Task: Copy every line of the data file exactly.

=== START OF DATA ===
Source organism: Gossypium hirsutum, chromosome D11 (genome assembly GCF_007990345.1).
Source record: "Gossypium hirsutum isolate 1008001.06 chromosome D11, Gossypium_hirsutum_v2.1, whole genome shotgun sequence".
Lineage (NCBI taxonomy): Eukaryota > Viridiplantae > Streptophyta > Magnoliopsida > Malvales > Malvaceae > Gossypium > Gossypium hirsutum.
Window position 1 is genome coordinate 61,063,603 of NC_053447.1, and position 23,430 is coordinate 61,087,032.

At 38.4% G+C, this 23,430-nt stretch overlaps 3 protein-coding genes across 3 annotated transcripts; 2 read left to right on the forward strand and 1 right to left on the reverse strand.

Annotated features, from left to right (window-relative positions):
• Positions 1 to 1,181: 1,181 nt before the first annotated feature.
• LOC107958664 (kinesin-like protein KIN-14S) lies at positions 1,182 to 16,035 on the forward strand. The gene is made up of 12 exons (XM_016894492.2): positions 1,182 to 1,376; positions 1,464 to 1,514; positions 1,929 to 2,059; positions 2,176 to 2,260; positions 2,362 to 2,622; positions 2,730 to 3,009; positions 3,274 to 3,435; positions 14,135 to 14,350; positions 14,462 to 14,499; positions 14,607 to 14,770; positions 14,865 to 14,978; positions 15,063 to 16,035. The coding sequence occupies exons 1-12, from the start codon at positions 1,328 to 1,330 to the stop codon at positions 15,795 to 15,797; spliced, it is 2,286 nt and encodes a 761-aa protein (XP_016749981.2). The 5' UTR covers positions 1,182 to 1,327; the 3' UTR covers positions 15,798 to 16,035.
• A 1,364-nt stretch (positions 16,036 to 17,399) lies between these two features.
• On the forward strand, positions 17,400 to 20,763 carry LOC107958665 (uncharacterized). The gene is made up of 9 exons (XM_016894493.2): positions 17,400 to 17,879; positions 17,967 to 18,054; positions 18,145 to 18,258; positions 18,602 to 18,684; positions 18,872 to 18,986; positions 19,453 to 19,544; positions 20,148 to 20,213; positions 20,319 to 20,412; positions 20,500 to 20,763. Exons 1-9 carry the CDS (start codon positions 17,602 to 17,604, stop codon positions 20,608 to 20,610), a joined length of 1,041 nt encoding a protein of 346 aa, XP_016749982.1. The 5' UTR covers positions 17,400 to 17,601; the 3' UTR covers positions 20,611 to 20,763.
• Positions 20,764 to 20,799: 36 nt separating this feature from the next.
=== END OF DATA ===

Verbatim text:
Source organism: Gossypium hirsutum, chromosome D11 (genome assembly GCF_007990345.1).
Source record: "Gossypium hirsutum isolate 1008001.06 chromosome D11, Gossypium_hirsutum_v2.1, whole genome shotgun sequence".
Lineage (NCBI taxonomy): Eukaryota > Viridiplantae > Streptophyta > Magnoliopsida > Malvales > Malvaceae > Gossypium > Gossypium hirsutum.
Window position 1 is genome coordinate 61,063,603 of NC_053447.1, and position 23,430 is coordinate 61,087,032.

At 38.4% G+C, this 23,430-nt stretch overlaps 3 protein-coding genes across 3 annotated transcripts; 2 read left to right on the forward strand and 1 right to left on the reverse strand.

Annotated features, from left to right (window-relative positions):
• Positions 1 to 1,181: 1,181 nt before the first annotated feature.
• LOC107958664 (kinesin-like protein KIN-14S) lies at positions 1,182 to 16,035 on the forward strand. The gene is made up of 12 exons (XM_016894492.2): positions 1,182 to 1,376; positions 1,464 to 1,514; positions 1,929 to 2,059; positions 2,176 to 2,260; positions 2,362 to 2,622; positions 2,730 to 3,009; positions 3,274 to 3,435; positions 14,135 to 14,350; positions 14,462 to 14,499; positions 14,607 to 14,770; positions 14,865 to 14,978; positions 15,063 to 16,035. The coding sequence occupies exons 1-12, from the start codon at positions 1,328 to 1,330 to the stop codon at positions 15,795 to 15,797; spliced, it is 2,286 nt and encodes a 761-aa protein (XP_016749981.2). The 5' UTR covers positions 1,182 to 1,327; the 3' UTR covers positions 15,798 to 16,035.
• A 1,364-nt stretch (positions 16,036 to 17,399) lies between these two features.
• On the forward strand, positions 17,400 to 20,763 carry LOC107958665 (uncharacterized). The gene is made up of 9 exons (XM_016894493.2): positions 17,400 to 17,879; positions 17,967 to 18,054; positions 18,145 to 18,258; positions 18,602 to 18,684; positions 18,872 to 18,986; positions 19,453 to 19,544; positions 20,148 to 20,213; positions 20,319 to 20,412; positions 20,500 to 20,763. Exons 1-9 carry the CDS (start codon positions 17,602 to 17,604, stop codon positions 20,608 to 20,610), a joined length of 1,041 nt encoding a protein of 346 aa, XP_016749982.1. The 5' UTR covers positions 17,400 to 17,601; the 3' UTR covers positions 20,611 to 20,763.
• Positions 20,764 to 20,799: 36 nt separating this feature from the next.